Home Is... Ilé la Wà
Ilé la Wà is a multi-layered play set around the central theme of immigration and identity in the UK. The central question is “Where is home?” how do we define home and how does it have an impact on our identity and our sense of worth as human beings. Set within a detention holding cell we meet four characters each with different stories that explore the immigration narrative. Though the theme in and of itself is nothing new, the style with which writer and curator, unique Tolu Agbelusi, has presented this production is unique. Using poetry, spoken word, short film and art, Agbelusi has managed to create an inter-connected experience that challenges the audience to think beyond the basic definition of home.
Ilé la Wà is a hard-hitting emotive piece which is worth experiencing.
Focusing on the play itself, the script is powerful and emotive. Each character forces us to assess our own judgements. The cast was strong, from “Posh and Pompuos Brit” Ellie played superbly by Flo Wilson to “Ghetto” Ronu played by Bayo Gbadamosi and Sasha played by Agbelusi and “religious” Tapiwa by Rudzani Moleya each cast member resonated with the issue of identity and finding one’s home. The issues of mental health, homelessness and racial profiling were represented well by this all black cast. Whilst I could understand why Agbelusi focused on the African-Caribbean story it would have been interesting to interject a member of another racial group perhaps Eastern European or Middle Eastern to enhance the juxtaposition of racial identity. This being said the story and the script were powerful with solid direction. The set, whilst simple was poignant in its structure as it sloped to an angle to represent the skewed and unpredictable nature of immigration policy and practice through the ages.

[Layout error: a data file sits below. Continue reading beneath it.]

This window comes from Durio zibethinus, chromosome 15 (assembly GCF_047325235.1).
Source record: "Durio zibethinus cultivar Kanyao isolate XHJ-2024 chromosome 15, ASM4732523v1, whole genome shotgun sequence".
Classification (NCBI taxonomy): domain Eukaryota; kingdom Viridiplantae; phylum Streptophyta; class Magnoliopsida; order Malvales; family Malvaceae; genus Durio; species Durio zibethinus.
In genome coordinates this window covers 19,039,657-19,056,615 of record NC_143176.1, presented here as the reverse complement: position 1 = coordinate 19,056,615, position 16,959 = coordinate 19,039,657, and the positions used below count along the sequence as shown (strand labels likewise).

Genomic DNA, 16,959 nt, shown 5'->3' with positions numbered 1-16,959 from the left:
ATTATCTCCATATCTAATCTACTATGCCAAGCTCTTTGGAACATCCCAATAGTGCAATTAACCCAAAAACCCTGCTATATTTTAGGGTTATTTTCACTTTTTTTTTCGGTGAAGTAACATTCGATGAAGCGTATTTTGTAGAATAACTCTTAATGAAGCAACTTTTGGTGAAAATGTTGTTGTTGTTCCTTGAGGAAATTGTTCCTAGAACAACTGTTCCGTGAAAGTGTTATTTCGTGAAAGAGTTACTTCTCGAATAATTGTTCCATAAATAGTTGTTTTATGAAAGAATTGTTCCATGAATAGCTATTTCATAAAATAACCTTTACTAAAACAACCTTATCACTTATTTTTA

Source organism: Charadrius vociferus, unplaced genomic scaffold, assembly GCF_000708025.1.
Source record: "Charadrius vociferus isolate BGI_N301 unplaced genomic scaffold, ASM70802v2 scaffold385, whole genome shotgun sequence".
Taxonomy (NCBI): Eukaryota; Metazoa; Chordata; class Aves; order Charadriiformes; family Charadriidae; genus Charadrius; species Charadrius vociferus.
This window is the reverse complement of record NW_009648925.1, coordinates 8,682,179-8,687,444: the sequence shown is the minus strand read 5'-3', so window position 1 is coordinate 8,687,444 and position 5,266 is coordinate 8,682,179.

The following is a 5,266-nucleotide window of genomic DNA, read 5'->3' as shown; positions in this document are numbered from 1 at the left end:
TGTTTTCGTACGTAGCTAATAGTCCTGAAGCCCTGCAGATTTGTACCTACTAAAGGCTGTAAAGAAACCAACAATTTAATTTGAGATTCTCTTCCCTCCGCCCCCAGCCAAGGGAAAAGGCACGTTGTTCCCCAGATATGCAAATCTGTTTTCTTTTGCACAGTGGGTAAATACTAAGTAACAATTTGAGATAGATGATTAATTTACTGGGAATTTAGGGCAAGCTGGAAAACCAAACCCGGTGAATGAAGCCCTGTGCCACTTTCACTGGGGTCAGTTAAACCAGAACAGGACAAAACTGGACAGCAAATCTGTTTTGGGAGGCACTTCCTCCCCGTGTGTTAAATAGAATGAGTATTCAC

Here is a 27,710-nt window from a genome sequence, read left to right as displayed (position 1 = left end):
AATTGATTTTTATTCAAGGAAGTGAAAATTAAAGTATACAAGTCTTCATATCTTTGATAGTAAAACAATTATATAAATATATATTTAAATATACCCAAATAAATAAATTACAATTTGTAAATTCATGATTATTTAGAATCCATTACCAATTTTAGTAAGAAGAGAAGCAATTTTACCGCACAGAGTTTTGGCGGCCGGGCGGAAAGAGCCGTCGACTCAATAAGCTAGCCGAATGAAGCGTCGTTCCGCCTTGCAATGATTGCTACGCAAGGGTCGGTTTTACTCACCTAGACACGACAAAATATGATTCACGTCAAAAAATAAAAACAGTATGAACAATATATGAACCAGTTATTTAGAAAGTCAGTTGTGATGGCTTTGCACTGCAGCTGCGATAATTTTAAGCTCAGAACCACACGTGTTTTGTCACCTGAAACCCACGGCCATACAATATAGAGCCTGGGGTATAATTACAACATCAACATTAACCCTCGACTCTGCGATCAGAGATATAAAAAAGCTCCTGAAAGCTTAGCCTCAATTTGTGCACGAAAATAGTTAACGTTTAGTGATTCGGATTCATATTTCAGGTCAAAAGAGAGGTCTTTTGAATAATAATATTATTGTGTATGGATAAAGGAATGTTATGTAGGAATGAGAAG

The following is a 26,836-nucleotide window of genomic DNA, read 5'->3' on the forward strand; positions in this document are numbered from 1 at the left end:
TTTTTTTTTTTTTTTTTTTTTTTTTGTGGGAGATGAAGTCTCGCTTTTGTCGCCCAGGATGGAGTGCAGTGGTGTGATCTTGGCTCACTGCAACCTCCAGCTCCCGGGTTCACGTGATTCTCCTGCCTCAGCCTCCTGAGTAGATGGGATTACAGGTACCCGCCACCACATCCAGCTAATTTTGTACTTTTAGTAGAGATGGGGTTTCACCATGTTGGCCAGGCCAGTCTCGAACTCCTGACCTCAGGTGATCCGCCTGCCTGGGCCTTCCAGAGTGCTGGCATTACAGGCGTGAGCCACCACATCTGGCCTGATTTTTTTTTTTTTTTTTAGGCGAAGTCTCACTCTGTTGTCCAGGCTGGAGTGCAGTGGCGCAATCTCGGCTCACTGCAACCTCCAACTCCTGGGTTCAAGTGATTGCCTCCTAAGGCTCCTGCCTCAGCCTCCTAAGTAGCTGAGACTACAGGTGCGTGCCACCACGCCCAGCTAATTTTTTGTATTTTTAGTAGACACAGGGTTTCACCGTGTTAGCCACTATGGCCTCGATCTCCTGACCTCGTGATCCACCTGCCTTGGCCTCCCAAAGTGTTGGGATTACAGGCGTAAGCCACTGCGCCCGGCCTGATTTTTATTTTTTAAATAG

Ilé la Wà is part of the “Home Is ...” Project which is a grassroots project using poetry and spoken word to disrupt of definition of "home. The project is particularly interested in exploring how emotional and or physical displacement affects our definitions of home. In today’s political climate where xenophobia is on the rise, the need to understand "the other" is more important than ever before. The play, poetry and exhibition combined do a great job in terms of highlighting the issues that black people in Britain face when it comes to identity and belonging.
It is a hard-hitting emotive piece which is worth experiencing.